Mr.F. E. McLEAN.- The fact that they are under contract at the rate of wages. current in Australia is evidence that their services are required here. Undoubtedly those men should have been admitted without exposing the Commonwealth to the ridicule of the whole world. Now the impression prevails abroad that Australia does not extend a hearty welcome to British workmen. So far from encouraging their presence here, we discourage them by leading them to believe that they will be exposedto a kind of Ministerial inquiry as to their fitness before they are allowed to land. I suppose we are all agreed that Australia requires a very much larger population to develop her resources, and to place her in a foremost position amongst the nations of the world.. But the Government have broadcasted to the world a notification that Australia does not welcome British workmen - - that Australia is in no need of population. It is practically a placard to the whole world that Australia wishes the work hereto be shared amongst the men who are here. Every other new country in the world is seeking to attract population by offering; inducements to able-bodied men to come and settle. Here, however, we are pursuing a policy of discouraging such men. I am thoroughly with the Government in their desire to restrict undesirable immigration and in trying to prevent an influx of coloured and inferior races, or the landing here of men not capable of existing by their own labour. Thus far, the Government will find members of the Opposition supporting their policy as vigorously as honorable members behind the Ministerial benches. But when it comes to refusing to admit our own flesh and blood - men with no blemish in health or character, who have a trade at their fingers’ ends, and are coming here under contract to pursue that trade - it is time to seriously consider whether we have not gone too far, and whether we should not at once liberalize this Act in such a way as to admit any free white man - or free Britisher, at any rate - who comes here to earn his livelihood. The Minister for Trade and Customs is not at present in the chamber ; but a great deal has been said about his administration of that department. I do not propose to go further than express a hope that, for the future, the Minister will recognise that all the mercantile community in the Commonwealth are not dishonest men seeking to defraud the Customs, and that they should not be treated as criminals for the making of purely clerical mistakes. It was never the intention of Parliament when the Customs Act was passed that respectable honest traders would be placed in such a position. This view has been so often expressed before, and the matter has been so thoroughly discussed in the newspapers and on public platforms throughout the Commonwealth that it is almost like wearing the subject threadbare to make any further reference to it. This, however, is the first opportunity honorable members have had of expressing their opinions since last session on what must be considered the unnecessarily severe administration of the Customs Act by the Minister. I do not for one moment attempt to defend a person who may try in any shape or form to defraud the Customs revenue. Much as we may deplore the existence of so high a Tariff as has been imposed, and much as we may regret the mistaken policy that has been accepted by a majority of ‘ honorable members, we still recognise that it is the duty of the Government to see that the duties are paid according to law. But it is no part of the duty of the Government to persecute and harass traders, or to treat mere clerical mistakes, which may be made by even careful men in any office, as if they were crimes. I hope that the Minister, without relaxing the severiby of his treatment of those who seek to fraudulently escape their obligations, will at least show some consideration for those who, as his own officers know, have only made mistakes. A number of subjects are touched on in His Excellency’s speech which, it is unnecessary to say, this Parliament will have no opportunity of dealing with in the present session. His Excellency’s speech refers to other measures, which are in course of preparation, or are already prepared, but which, it is feared, there will be no time to consider ; and I join with the honorable member for Bourke in expressing the hope that the Government will not try to do too much, but will content themselves with passing measures which are absolutely necessary. If it is proved to the satisfaction of the House that a High Court must be established before the federal machinery is in perfect working order, let ‘ the Bill’ be pressed forward, and a decision come to at the earliest possible moment. But I repeat that the business of the session should be confined to measures which are absolutely necessary. No mere “ show “ legislation should he attempted. We are on the eve of an election, and there is great temptation to members and Ministers to bring forward measures which will commend themselves to the public ; but I hope that during this short session in which it is not possible to achieve a very large amount of legislation, we shall approach the consideration of those questions only, the settlement of which is absolutely demanded by the necessities of the situation.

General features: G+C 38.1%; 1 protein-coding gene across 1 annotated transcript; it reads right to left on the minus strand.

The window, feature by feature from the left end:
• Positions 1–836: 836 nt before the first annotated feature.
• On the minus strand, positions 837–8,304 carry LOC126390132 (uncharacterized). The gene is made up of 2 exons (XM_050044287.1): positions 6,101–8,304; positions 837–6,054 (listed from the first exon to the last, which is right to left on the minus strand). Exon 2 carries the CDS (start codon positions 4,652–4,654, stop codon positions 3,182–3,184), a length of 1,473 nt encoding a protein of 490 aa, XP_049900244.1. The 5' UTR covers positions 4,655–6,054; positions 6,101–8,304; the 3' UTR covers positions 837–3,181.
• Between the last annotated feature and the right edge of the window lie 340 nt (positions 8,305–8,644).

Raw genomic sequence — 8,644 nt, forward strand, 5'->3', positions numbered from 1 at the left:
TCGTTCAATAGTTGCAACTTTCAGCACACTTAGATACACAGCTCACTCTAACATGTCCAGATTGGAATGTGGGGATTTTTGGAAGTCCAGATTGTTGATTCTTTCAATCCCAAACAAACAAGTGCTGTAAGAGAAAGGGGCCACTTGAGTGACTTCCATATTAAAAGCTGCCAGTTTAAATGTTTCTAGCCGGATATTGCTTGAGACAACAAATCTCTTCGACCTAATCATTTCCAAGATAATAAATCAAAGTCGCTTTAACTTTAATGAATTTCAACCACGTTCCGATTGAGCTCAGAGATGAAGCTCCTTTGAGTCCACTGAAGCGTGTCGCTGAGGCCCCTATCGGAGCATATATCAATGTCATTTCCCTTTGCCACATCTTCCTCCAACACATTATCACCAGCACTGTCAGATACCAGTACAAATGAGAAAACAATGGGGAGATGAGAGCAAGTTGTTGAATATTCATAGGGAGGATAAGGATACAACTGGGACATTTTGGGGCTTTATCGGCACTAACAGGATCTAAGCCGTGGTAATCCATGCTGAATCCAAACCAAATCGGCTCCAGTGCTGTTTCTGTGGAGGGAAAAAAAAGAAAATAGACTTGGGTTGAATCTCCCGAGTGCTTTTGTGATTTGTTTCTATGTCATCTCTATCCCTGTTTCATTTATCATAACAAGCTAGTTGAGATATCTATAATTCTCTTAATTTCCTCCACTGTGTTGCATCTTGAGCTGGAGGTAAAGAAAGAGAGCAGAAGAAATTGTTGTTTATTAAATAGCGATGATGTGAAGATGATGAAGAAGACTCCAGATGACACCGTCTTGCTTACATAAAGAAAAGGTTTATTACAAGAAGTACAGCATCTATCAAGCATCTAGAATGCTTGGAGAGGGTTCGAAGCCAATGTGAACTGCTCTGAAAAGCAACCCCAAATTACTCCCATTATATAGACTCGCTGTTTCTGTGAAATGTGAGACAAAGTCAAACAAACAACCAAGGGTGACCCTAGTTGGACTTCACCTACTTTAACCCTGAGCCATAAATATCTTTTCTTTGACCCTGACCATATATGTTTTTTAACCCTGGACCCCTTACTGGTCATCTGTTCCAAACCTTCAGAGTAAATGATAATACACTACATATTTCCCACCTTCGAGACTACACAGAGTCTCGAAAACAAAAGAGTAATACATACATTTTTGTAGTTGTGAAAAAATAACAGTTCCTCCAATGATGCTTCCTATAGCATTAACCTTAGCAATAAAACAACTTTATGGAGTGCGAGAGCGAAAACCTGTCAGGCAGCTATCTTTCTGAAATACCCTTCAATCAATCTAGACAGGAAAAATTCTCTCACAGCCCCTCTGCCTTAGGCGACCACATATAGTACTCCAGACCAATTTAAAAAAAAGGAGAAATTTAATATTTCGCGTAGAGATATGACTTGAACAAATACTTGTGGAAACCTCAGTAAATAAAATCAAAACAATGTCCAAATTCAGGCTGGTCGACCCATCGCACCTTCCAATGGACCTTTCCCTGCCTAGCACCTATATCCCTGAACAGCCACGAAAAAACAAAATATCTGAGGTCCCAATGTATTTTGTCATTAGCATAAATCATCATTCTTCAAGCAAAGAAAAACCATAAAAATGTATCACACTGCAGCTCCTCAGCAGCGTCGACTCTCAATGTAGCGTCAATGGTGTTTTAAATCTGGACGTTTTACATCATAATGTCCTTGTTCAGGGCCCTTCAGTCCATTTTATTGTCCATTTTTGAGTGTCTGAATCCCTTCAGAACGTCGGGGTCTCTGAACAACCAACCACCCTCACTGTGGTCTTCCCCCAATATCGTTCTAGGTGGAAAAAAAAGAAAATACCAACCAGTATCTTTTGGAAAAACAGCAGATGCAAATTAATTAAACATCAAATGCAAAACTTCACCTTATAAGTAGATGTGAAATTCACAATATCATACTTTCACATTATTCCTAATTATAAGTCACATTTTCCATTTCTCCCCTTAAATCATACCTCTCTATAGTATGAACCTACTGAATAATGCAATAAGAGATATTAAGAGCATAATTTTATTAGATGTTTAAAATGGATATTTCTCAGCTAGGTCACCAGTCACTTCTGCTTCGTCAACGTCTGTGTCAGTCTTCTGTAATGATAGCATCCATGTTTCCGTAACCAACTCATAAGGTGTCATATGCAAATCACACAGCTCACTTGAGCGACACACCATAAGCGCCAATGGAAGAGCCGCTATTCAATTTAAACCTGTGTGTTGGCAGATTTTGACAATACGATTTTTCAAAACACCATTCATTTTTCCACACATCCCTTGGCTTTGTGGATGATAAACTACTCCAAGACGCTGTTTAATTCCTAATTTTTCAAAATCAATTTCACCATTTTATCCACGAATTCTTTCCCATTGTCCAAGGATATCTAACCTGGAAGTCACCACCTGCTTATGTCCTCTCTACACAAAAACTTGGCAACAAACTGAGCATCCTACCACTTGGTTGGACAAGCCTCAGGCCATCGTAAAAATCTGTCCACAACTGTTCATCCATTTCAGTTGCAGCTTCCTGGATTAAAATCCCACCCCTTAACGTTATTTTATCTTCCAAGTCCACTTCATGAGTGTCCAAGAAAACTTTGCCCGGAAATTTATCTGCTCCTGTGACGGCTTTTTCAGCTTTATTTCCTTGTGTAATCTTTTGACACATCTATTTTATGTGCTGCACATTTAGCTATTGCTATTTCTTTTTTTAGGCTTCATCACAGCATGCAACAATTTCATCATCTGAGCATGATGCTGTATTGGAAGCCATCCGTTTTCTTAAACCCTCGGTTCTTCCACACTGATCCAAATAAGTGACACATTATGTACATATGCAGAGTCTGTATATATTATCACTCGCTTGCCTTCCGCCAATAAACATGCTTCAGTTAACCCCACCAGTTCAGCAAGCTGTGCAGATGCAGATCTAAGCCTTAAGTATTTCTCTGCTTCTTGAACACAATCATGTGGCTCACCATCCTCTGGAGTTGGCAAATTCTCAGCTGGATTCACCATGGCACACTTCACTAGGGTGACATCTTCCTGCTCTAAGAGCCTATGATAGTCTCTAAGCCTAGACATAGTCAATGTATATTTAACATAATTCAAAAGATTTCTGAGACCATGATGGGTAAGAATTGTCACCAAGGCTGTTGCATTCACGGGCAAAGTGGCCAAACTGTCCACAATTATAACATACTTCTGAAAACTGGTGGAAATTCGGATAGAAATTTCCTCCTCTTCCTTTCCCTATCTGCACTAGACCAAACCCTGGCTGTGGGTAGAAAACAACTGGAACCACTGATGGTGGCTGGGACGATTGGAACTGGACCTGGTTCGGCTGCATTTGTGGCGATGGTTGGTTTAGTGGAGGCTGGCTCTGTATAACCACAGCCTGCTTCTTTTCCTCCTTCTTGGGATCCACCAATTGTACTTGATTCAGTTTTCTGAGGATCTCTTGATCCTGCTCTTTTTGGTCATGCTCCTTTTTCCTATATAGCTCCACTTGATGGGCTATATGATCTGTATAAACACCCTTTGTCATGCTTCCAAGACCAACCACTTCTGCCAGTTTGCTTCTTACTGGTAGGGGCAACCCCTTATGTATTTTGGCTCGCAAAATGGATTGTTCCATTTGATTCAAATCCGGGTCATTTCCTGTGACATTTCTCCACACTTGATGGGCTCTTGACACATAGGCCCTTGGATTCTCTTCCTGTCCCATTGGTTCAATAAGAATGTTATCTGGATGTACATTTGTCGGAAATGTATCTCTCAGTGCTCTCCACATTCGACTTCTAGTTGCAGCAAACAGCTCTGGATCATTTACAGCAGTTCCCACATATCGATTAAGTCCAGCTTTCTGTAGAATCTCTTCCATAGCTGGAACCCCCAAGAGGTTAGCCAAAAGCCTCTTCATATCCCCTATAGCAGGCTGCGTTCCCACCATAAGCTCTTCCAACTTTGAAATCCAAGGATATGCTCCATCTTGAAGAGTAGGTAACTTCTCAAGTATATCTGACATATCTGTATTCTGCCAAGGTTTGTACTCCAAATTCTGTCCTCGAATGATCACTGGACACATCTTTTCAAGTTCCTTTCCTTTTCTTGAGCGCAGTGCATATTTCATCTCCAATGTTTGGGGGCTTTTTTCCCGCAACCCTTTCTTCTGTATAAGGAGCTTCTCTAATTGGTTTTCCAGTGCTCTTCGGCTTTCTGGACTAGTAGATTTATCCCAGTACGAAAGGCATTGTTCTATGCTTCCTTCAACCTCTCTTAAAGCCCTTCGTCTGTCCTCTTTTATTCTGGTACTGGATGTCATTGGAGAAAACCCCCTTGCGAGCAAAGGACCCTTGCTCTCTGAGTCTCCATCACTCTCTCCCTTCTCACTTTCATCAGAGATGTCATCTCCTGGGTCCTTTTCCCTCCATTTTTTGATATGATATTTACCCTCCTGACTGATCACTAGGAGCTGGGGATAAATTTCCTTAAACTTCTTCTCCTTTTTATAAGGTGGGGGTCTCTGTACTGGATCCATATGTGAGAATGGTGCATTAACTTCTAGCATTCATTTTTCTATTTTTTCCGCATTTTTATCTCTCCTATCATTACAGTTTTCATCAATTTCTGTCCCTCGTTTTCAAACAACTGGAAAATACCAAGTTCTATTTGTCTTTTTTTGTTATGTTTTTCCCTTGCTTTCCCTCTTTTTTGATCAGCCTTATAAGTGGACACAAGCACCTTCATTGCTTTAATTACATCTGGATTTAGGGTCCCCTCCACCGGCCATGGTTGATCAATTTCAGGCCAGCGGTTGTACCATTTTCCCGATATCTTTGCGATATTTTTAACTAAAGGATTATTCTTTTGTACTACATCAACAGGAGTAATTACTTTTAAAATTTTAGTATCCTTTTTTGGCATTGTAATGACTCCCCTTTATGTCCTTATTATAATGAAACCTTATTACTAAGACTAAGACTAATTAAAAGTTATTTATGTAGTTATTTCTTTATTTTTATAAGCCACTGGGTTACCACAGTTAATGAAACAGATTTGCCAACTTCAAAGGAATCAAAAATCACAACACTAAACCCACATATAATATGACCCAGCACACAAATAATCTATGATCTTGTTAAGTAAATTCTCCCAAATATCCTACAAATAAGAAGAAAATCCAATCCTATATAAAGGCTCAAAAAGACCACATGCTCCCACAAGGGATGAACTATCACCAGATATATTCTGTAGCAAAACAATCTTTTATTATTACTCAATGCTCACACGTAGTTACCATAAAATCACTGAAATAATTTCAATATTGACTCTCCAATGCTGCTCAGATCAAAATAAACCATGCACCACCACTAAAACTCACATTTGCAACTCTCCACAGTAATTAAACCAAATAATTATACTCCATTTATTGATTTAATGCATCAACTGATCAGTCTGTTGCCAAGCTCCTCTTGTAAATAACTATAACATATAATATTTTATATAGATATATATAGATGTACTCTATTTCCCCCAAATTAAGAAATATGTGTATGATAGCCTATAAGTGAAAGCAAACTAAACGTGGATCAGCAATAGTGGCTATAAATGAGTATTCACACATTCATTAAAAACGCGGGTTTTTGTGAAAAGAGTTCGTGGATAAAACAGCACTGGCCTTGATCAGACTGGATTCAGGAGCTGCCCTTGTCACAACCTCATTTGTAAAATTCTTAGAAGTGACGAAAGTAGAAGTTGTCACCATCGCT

Debate (on motion by Mr. V. L. Solomon) adjourned.
Resolved (on motion by Sir Edmund Barton) -
That the House, at its rising, adjourn until to-morrow, at half-past two o’clock.
Motion (by Sir Edmund Barton) proposed -
That the House do now adjourn.
– I desire to to ask the Prime Minister whether, since the House last met before the recess, the promise to make inquiries as to the terms on which South Australia was willing to part with the Northern Territory to the Commonwealth has been carried out 1 I should like to know what communications have been entered into with the South Australian Government on the matter.
– In reply. Before Parliament prorogued, there was a communication before the House on this subject. Soon after Parliament went into recess, it became apparent that the Government of South Australia intended to construct, or desired to construct, a transcontinental railway on the land grant system, and shortly afterwards a Bill was passed by the South Australian Legislature giving the necessary powers. It was not possible, by any means known to the Constitution, for the Commonwealth to interfere in a matter of the kind - not that the Commonwealth would have interfered had it been possible to do so - but the action taken by the South Australian Government justified me in making inquiries as to whether there was still a desire that the Northern Territory should . be taken over by the Federal
Government. If I recollect rightly, a modified reply was given at first to the effect - I do not put this as a certain statement, because, in order to do that, I should have to refer to the papers - that it was not intended for the present to press the offer of the territory to the Federal Government. Then I think I wrote another letter asking the South Australian Government to put the matter in a more certain way, and I was informed in reply that the offer was withdrawn, the words being added “ for the present” - but whether for the present or not, the offer was withdrawn. I think the first reply I got was that the offer must be considered to be in abeyance, and, when I asked for something more definite, I was told it was withdrawn for the present. To the best of my recollection that ishow the matter stands.
Question resolved in the affirmative.
House adjourned at 10.25 p.m.
Cite as: Australia, House of Representatives, Debates, 27 May 1903, viewed 22 October 2017, <http://historichansard.net/hofreps/1903/19030527_reps_1_13/>.